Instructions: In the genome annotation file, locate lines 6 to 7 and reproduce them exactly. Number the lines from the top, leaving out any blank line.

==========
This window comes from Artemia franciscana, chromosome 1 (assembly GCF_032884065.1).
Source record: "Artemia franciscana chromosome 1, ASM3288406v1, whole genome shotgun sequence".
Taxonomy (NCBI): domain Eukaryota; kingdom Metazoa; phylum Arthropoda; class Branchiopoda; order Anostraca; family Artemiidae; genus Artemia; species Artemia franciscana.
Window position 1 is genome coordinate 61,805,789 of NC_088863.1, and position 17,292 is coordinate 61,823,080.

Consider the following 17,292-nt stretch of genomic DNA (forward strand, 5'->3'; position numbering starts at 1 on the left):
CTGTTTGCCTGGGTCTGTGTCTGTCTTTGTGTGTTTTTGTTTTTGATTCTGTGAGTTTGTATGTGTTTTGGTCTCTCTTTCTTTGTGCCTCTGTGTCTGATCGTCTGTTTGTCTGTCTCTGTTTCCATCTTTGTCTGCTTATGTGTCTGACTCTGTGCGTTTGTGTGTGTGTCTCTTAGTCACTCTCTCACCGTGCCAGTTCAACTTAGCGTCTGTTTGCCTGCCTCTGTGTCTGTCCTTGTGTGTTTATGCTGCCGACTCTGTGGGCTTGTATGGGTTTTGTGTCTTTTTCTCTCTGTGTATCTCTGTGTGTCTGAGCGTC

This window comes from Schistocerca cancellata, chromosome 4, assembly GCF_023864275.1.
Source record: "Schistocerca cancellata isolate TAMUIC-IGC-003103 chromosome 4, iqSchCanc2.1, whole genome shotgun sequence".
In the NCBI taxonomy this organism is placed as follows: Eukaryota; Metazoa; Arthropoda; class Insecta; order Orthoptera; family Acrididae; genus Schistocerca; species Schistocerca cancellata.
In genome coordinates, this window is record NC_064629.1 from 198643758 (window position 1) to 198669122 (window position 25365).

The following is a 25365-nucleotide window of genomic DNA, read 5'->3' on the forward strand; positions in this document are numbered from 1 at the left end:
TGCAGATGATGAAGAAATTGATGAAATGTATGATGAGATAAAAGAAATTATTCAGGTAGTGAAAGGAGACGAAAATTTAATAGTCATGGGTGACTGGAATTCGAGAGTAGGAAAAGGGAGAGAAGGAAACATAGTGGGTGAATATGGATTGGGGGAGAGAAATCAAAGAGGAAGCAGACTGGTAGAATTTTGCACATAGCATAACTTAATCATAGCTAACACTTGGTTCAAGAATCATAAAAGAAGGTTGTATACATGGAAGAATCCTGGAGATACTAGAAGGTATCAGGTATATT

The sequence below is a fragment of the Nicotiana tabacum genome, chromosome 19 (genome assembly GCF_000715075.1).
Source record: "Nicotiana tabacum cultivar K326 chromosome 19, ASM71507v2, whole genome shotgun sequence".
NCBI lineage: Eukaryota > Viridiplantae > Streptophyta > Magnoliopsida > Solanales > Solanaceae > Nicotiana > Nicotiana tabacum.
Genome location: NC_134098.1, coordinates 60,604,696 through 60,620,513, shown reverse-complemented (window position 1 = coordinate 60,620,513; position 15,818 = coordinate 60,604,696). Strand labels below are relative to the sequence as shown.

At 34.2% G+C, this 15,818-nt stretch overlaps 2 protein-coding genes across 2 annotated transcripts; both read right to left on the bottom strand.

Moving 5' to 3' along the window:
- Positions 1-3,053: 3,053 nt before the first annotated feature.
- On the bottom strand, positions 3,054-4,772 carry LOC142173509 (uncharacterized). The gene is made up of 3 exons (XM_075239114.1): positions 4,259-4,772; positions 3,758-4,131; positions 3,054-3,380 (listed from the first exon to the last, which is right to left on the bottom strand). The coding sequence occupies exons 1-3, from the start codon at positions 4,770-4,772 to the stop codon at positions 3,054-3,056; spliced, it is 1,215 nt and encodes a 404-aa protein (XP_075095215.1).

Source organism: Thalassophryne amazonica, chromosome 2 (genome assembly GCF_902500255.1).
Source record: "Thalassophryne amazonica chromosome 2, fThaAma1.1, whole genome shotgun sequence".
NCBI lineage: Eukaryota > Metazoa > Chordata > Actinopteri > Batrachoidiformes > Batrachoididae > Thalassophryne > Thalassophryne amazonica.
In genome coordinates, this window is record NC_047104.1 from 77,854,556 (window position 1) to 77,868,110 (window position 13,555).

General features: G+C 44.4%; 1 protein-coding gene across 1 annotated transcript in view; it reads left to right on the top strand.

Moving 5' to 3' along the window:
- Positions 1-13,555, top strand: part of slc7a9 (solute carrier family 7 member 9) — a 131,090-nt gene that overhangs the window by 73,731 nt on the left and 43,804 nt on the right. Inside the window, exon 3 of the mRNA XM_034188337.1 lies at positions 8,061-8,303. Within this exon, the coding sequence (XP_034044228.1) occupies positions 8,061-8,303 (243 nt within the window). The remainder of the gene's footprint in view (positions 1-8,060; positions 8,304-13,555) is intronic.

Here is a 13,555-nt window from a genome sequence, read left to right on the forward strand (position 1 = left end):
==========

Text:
CTGTTTGCCTGGGTCTGTGTCTGTCTTTGTGTGTTTTTGTTTTTGATTCTGTGAGTTTGTATGTGTTTTGGTCTCTCTTTCTTTGTGCCTCTGTGTCTGATCGTCTGTTTGTCTGTCTCTGTTTCCATCTTTGTCTGCTTATGTGTCTGACTCTGTGCGTTTGTGTGTGTGTCTCTTAGTCACTCTCTCACCGTGCCAGTTCAACTTAGCGTCTGTTTGCCTGCCTCTGTGTCTGTCCTTGTGTGTTTATGCTGCCGACTCTGTGGGCTTGTATGGGTTTTGTGTCTTTTTCTCTCTGTGTATCTCTGTGTGTCTGAGCGTC

This window comes from Schistocerca cancellata, chromosome 4, assembly GCF_023864275.1.